PRELIMINARY DESIGNS IN SHIP BUILDING
The method in ship-building varies
very much with the different types of ships and the conditions under
which they are constructed. Those which are to carry about two thousand
passengers with a large crew must be designed to keep speed of about
28 1/2 knots in average weather. They must have a reserve of power
against unforeseen delay, such as fog or bad weather patches. Speed
is of the greatest importance for liners and units of the merchant
fleet and as such have to be run at a profit.
Before the final design is chosen, a great deal of preliminary
calculation and drawing-office work have to be undertaken, and many
alterations must be considered.
One of the most important points to be settled when designing a
ship is the length, as it has a close relationship to the breadth,
draught and displacement of the vessel.
As the hull is curved in every direction, the plan is done by drawing
three views and since the ship is symmetrical, only half of each
view is actually drawn out.
The ship is divided longitudinally into a number of equidistant
and imaginary points known as displacement stations. At each one
of them a cross-section of the hull is drawn. Those abaft midships
are drawn as half sections on one side of the centre line and those
forward of midship are shown on the other side. These two sets of
half sections are known as fore-body and after-body sections. In
addition to the centre line, there are other imaginary reference
lines such as the water-lines, or the horizontal parallel lines
at right angles to the vertical centre lines. The bottom one, the
base line or bottom of the ship, is the top of the keel plate. Then there is a series of vertical lines,
parallel to the centre lines and spaced equidistantly from it known
as bow-lines in the fore-body and buttocklines in the after-body.
Displacement is the volume in cubic feet of a ship up to a given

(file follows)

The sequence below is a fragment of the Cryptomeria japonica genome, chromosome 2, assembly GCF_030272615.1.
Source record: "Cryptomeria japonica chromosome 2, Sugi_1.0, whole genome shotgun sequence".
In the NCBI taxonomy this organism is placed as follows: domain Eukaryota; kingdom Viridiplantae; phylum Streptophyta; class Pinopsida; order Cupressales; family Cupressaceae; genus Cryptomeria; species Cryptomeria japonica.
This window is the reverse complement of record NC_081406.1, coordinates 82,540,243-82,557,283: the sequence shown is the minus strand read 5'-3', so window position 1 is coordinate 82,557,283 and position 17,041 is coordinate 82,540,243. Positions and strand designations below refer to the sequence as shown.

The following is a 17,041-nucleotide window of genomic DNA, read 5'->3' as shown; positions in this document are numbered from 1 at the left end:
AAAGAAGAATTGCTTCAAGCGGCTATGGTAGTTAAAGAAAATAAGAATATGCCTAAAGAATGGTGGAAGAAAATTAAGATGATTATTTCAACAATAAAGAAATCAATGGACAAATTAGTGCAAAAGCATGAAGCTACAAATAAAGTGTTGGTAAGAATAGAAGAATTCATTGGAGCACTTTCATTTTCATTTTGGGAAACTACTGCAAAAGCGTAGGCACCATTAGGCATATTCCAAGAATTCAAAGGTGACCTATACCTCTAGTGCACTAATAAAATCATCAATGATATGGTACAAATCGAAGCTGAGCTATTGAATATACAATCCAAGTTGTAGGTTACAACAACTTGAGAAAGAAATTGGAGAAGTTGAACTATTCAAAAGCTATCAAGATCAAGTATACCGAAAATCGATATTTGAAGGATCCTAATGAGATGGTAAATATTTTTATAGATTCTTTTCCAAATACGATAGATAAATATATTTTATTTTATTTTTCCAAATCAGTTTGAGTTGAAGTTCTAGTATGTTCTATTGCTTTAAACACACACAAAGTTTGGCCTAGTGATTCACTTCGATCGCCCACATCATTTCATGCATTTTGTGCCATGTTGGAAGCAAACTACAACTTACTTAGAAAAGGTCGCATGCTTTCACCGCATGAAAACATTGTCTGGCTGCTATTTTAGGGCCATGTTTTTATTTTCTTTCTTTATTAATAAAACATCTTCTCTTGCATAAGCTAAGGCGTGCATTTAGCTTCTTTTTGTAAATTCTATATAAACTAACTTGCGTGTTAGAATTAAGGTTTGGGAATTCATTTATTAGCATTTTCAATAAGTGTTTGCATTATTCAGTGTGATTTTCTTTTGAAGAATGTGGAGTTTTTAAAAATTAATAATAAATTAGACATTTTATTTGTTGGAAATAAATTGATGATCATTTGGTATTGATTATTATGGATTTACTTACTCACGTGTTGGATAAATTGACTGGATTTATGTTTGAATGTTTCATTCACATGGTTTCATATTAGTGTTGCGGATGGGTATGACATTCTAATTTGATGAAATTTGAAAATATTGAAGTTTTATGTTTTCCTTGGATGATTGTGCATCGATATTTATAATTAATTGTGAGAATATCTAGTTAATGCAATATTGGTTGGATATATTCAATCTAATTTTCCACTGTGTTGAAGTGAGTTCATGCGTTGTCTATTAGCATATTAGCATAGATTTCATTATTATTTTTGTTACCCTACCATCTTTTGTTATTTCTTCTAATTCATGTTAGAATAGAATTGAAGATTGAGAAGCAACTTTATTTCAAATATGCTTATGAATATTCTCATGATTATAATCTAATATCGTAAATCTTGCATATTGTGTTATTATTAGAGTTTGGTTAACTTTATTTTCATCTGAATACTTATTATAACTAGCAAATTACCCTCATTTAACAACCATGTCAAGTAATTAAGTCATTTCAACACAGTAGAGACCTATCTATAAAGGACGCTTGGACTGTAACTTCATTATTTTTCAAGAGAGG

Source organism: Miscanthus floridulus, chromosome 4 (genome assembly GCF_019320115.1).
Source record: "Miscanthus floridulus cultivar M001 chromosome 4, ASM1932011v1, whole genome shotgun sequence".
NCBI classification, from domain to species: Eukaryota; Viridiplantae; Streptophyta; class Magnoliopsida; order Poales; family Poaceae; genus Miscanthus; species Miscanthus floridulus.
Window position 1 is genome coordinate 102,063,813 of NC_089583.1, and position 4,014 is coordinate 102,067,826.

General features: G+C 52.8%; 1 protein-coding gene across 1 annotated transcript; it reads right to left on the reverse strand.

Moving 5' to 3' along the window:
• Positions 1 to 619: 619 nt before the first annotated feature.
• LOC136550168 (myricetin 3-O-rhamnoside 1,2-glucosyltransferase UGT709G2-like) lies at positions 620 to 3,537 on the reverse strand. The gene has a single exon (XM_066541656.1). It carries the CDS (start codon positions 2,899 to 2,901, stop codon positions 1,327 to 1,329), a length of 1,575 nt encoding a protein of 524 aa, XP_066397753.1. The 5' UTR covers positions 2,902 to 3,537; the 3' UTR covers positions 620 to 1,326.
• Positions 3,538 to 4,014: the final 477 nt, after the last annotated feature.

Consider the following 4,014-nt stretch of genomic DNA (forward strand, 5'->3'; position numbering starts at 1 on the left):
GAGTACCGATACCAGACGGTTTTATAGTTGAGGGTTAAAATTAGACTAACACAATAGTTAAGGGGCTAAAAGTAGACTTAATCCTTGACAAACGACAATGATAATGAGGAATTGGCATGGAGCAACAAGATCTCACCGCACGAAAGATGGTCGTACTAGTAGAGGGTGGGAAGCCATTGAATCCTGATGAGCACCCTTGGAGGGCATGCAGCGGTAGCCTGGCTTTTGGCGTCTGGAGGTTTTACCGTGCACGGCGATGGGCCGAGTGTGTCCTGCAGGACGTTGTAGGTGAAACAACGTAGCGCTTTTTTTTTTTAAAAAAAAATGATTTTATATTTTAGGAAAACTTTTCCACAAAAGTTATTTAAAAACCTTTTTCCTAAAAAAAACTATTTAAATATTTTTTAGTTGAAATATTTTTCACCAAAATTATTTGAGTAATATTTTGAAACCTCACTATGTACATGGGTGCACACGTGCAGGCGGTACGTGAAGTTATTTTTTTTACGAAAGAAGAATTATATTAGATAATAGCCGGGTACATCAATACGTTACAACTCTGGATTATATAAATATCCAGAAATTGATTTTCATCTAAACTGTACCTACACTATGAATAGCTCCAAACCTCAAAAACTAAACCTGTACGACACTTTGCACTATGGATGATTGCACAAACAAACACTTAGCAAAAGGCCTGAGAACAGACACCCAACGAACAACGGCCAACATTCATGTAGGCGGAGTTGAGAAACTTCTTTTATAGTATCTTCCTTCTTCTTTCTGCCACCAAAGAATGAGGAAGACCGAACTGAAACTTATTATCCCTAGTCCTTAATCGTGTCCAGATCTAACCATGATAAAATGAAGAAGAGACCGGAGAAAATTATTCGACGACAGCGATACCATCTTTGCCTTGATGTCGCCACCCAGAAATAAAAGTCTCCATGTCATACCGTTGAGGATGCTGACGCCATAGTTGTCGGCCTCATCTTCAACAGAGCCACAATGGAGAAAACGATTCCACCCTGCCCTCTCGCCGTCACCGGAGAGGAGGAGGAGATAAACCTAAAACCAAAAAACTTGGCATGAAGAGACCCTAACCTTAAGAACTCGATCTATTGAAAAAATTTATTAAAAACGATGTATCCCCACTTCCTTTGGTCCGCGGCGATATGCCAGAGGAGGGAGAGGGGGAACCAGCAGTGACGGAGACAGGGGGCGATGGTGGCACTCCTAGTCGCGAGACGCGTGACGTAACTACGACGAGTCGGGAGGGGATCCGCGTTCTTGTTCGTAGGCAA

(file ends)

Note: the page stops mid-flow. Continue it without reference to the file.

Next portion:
load draught. This is the distance between the bottom of the ship
and the water-line or the depth of the submerged portion of the
vessel. Displacement, which is usually referred to as so many tons
weight, is really the submerged volume of the hull in cubic feet
divided by 35 since a ton of salt water occupies 35 cubic feet of
space. Thus, displacement actually represents the amount of sea
water displaced by the ship. If it were possible to build a ship
of the shape of an oblong box, the problem of displacement would
be comparatively easy. Here the displacement would merely be the
product of the length, breadth and submerged depth or draught.
Our modern great steel ocean-going ships owe much of their strength
to the welding methods which bind their parts firmly together.
Welding saves weight too. This is an important fact in figuring
the cost of building a ship, since added weight means more cost.
For instance, in old times ship bodies were riveted. In some ships
built during the second world war, welding replaced riveting. About
10 % of the ship's weight was thus removed and both the speed and
the efficiency of the ship were increased.
Welding was first used in ship-building by Henry Kaiser , who reached
a marvellous record in building speed . Three hundred days were
required to build a ship during the first world war , but the first
Kaiser ship for the second war was delivered in 226 days , then
the tenth ship of the same class was built in 146 days. Later ninety-nine
days were taken to produce the seventeenth ship. Further ships were
produced first in ten days, then in only four. In the coming years
the world was amazed by the unbelievable production rate of one
ship every day.
Kaiser accomplished the miracle of
quick ship production by introducing the welding method. A single
ship had needed 650,000 rivets. Welding reduced this number to less
than four per cent. He employed thousands of welders including many
women. He also changed many other expensive as well as slow processes.
MECHANICAL SHIP PROPULSION
The most important prime-movers in ship propulsion are reciprocating-steam
engines, gas turbines, steam turbines and internal combustion engines
including the diesel type. Nowadays nuclear reactors constitute
more than a promise in this branch of engineering.
Steam is the most valuable source of marine power. It is usually
generated by the burning of fuel oil in watertube boilers.
The Scotch-marine boiler, a fire-tube class, is no longer built,
though many old ones are still in use. The most popular boiler is
a two-drum type with bent water tubes. These boilers are equipped
with water-cooled furnace walls, superheaters and sometimes with
The day of the reciprocating steam-engine, once in universal use,
is past. Its efficiency is so much lower than that of the steam
turbine or diesel engine, that it is no longer justifiable economically.
Marine steam turbines are usually arranged in two parts, a highpressure
and a low-pressure casing, the rotors of which are both geared to
the propeller shaft.